The Week Leading Up to… Sunday, February 23

Sunday of the Last Judgment (Meat-Fare Sunday)

Schedule for This Week

Wednesday, February 19, 5:30 pm: Compline & Akathist

Saturday, February 22, 5:00 pm: Vespers (opportunity for Confession following)

Sunday, February 23, 9:00 am: Orthros (Reader’s Service)

                                              10:00 am: Divine Liturgy

Further Out: The Annual Parish Meeting will be held after Liturgy on

Sunday, March 9. Please plan to attend.

Seventeenth Century Icon of the Last Judgement

Seventeenth Century Icon of the Last Judgement

Saints Commemorated this Sunday:

Hieromartyr Polycarp, bishop of Smyrna [see below]; Venerable Gorgonia, sister of Gregory the Theologian; Venerable Zebinas, Polychronios, Moses and Damian near Cyrrhus in Syria; Venerable Damian of Esphigmenou monastery on Mount Athos.

RESURRECTIONAL APOLYTIKION IN TONE TWO

When Thou didst submit Thyself unto death, O Thou deathless and immortal One, then Thou didst destroy hell with Thy Godly power. And when Thou didst raise the dead from beneath the earth, all the powers of Heaven did cry aloud unto Thee: O Christ, Thou giver of life, glory to Thee.

(Click here to listen to it sung, here for sheet music)

KONTAKION FOR SUNDAY OF LAST JUDGMENT IN TONE ONE

When Thou comest, O God, to earth with glory, and all creatures tremble before Thee, and the river of fire floweth before the Altar, and the books are opened and sins revealed, deliver me then from that unquenchable fire, and make me worthy to stand at Thy right hand, O righteous Judge.

THE EPISTLE

The Lord is my strength and my praise.

The Lord chastising hath chastised me, but He hath not delivered me over to death.

The Reading from the First Epistle of St. Paul to the Corinthians. (8:8-9:2)

            Brethren, food will not commend us to God. We are no worse off if we do not eat, and no better off if we do. Only take care, lest this liberty of yours somehow become a stumbling block to the weak. For if any one sees you—a man of knowledge—at table in an idol’s temple, might he not be encouraged, if his conscience is weak, to eat food offered to idols? And so by your knowledge this weak man is destroyed, the brother for whom Christ died. Thus, sinning against your brethren and wounding their conscience when it is weak, you sin against Christ. Therefore, if food is a cause of my brother’s falling, I will never eat meat, lest I cause my brother to fall. Am I not free? Am I not an apostle? Have I not seen Jesus our Lord? Are not you my workmanship in the Lord? If to others I am not an apostle, at least I am to you; for you are the seal of my apostleship in the Lord.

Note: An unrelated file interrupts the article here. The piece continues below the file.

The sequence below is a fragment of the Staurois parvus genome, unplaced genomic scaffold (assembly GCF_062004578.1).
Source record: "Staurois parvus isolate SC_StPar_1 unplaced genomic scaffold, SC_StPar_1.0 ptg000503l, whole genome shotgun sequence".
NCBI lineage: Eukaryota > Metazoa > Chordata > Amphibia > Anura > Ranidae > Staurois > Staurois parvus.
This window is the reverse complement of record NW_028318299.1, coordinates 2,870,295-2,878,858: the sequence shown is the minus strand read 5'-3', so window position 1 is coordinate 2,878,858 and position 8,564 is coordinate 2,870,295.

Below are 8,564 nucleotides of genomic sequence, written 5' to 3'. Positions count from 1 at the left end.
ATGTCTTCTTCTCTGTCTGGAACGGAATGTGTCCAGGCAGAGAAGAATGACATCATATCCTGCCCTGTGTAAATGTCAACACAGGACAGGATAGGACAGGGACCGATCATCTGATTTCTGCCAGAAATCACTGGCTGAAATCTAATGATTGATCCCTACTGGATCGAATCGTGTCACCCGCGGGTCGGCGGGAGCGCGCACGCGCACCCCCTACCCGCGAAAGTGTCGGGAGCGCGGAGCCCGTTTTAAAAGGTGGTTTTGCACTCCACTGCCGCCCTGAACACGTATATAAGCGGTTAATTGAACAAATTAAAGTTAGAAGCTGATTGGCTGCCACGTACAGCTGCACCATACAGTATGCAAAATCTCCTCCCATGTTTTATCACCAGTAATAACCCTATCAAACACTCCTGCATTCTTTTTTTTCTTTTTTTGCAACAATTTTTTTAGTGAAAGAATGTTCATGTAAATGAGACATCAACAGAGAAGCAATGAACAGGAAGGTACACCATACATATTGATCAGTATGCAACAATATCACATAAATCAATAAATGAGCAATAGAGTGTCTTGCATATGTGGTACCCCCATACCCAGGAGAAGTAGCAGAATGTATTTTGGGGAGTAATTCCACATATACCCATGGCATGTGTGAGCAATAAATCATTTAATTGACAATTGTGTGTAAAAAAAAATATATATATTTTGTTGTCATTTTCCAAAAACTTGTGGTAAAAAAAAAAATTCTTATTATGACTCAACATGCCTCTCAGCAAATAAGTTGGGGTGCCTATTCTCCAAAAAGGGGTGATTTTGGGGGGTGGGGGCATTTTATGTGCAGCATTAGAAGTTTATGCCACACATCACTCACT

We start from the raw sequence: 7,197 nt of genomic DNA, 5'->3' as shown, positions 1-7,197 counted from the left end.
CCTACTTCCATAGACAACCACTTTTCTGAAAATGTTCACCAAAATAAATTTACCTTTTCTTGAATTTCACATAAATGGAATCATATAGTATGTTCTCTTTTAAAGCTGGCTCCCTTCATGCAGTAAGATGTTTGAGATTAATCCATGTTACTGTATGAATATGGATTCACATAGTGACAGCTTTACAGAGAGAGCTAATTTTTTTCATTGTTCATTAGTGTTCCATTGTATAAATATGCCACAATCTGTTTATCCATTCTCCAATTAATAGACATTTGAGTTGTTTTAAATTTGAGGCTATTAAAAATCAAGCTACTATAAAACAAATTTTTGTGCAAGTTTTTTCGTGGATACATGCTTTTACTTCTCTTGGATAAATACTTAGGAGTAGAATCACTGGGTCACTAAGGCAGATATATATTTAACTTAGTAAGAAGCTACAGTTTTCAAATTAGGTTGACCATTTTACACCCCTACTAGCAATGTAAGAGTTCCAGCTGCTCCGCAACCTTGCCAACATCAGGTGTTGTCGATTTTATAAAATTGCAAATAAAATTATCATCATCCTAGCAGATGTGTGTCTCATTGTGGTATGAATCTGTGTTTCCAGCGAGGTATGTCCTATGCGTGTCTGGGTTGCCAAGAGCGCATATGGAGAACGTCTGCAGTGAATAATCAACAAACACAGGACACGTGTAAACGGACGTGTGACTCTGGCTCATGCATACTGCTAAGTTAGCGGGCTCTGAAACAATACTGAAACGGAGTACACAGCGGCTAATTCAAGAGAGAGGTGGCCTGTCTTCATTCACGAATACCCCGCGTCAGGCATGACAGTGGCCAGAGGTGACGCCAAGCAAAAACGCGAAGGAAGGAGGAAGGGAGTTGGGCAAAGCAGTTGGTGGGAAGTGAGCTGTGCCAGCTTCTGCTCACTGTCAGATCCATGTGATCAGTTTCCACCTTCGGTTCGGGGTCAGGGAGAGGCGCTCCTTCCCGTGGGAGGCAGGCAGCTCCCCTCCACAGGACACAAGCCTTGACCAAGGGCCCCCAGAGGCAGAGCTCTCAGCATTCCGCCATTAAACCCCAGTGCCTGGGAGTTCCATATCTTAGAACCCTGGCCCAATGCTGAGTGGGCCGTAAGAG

THE GOSPEL

The Reading from the Holy Gospel according to St. Matthew. (25:31-46)

The Lord said, “When the Son of man comes in His glory, and all the angels with Him, then He will sit on His glorious throne. Before Him will be gathered all the nations, and He will separate them one from another as a shepherd separates the sheep from the goats, and He will place the sheep at His right hand, but the goats at the left. Then the King will say to those at His right hand, ‘Come, O blessed of my Father, inherit the kingdom prepared for you from the foundation of the world; for I was hungry and you gave Me food, I was thirsty and you gave Me drink, I was a stranger and you welcomed Me, I was naked and you clothed Me, I was sick and you visited Me, I was in prison and you came to Me.’ Then the righteous will answer Him, ‘Lord, when did we see Thee hungry and feed Thee, or thirsty and give Thee drink? And when did we see Thee a stranger and welcome Thee, or naked and clothe Thee? And when did we see Thee sick or in prison and visit Thee?’ And the King will answer them, ‘Truly, I say to you, as you did it to one of the least of these My brethren, you did it to Me.’ Then He will say to those at his left hand, ‘Depart from Me, you cursed, into the eternal fire prepared for the devil and his angels; for I was hungry and you gave Me no food, I was thirsty and you gave Me no drink, I was a stranger and you did not welcome Me, naked and you did not clothe Me, sick and in prison and you did not visit Me.’ Then they also will answer, ‘Lord, when did we see Thee hungry or thirsty or a stranger or naked or sick or in prison, and did not minister to Thee?’ Then He will answer them, ‘Truly, I say to you, as you did it not to one of the least of these, you did it not to Me.’ And they will go away into eternal punishment, but the righteous into eternal life.”